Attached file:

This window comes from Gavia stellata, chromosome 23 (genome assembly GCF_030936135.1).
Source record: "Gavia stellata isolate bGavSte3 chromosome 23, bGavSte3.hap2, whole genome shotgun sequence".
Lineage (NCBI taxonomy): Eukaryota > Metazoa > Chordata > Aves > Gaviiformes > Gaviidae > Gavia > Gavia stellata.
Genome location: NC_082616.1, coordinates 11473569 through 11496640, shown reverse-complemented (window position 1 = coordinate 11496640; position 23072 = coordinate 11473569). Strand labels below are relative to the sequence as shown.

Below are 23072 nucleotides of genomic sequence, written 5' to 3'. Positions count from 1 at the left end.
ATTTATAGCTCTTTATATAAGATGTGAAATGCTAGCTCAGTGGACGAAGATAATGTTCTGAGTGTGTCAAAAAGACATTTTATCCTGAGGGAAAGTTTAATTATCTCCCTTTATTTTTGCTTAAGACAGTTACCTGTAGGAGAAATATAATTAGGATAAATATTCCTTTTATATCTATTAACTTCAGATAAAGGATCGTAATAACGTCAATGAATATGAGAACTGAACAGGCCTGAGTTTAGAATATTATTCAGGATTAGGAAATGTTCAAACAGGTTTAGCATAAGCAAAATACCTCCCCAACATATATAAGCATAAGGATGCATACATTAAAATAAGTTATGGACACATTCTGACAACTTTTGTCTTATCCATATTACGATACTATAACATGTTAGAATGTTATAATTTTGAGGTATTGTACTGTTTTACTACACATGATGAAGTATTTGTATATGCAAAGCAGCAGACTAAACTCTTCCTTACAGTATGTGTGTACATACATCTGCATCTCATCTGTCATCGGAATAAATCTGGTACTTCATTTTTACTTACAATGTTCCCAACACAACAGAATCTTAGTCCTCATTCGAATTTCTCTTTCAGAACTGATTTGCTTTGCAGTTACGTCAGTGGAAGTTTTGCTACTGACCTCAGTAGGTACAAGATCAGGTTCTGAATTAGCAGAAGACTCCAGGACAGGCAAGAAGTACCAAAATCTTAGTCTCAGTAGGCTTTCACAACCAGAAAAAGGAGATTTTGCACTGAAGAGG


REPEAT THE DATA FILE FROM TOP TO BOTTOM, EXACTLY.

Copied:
This window comes from Gavia stellata, chromosome 23 (genome assembly GCF_030936135.1).
Source record: "Gavia stellata isolate bGavSte3 chromosome 23, bGavSte3.hap2, whole genome shotgun sequence".
Lineage (NCBI taxonomy): Eukaryota > Metazoa > Chordata > Aves > Gaviiformes > Gaviidae > Gavia > Gavia stellata.
Genome location: NC_082616.1, coordinates 11473569 through 11496640, shown reverse-complemented (window position 1 = coordinate 11496640; position 23072 = coordinate 11473569). Strand labels below are relative to the sequence as shown.

Below are 23072 nucleotides of genomic sequence, written 5' to 3'. Positions count from 1 at the left end.
ATTTATAGCTCTTTATATAAGATGTGAAATGCTAGCTCAGTGGACGAAGATAATGTTCTGAGTGTGTCAAAAAGACATTTTATCCTGAGGGAAAGTTTAATTATCTCCCTTTATTTTTGCTTAAGACAGTTACCTGTAGGAGAAATATAATTAGGATAAATATTCCTTTTATATCTATTAACTTCAGATAAAGGATCGTAATAACGTCAATGAATATGAGAACTGAACAGGCCTGAGTTTAGAATATTATTCAGGATTAGGAAATGTTCAAACAGGTTTAGCATAAGCAAAATACCTCCCCAACATATATAAGCATAAGGATGCATACATTAAAATAAGTTATGGACACATTCTGACAACTTTTGTCTTATCCATATTACGATACTATAACATGTTAGAATGTTATAATTTTGAGGTATTGTACTGTTTTACTACACATGATGAAGTATTTGTATATGCAAAGCAGCAGACTAAACTCTTCCTTACAGTATGTGTGTACATACATCTGCATCTCATCTGTCATCGGAATAAATCTGGTACTTCATTTTTACTTACAATGTTCCCAACACAACAGAATCTTAGTCCTCATTCGAATTTCTCTTTCAGAACTGATTTGCTTTGCAGTTACGTCAGTGGAAGTTTTGCTACTGACCTCAGTAGGTACAAGATCAGGTTCTGAATTAGCAGAAGACTCCAGGACAGGCAAGAAGTACCAAAATCTTAGTCTCAGTAGGCTTTCACAACCAGAAAAAGGAGATTTTGCACTGAAGAGG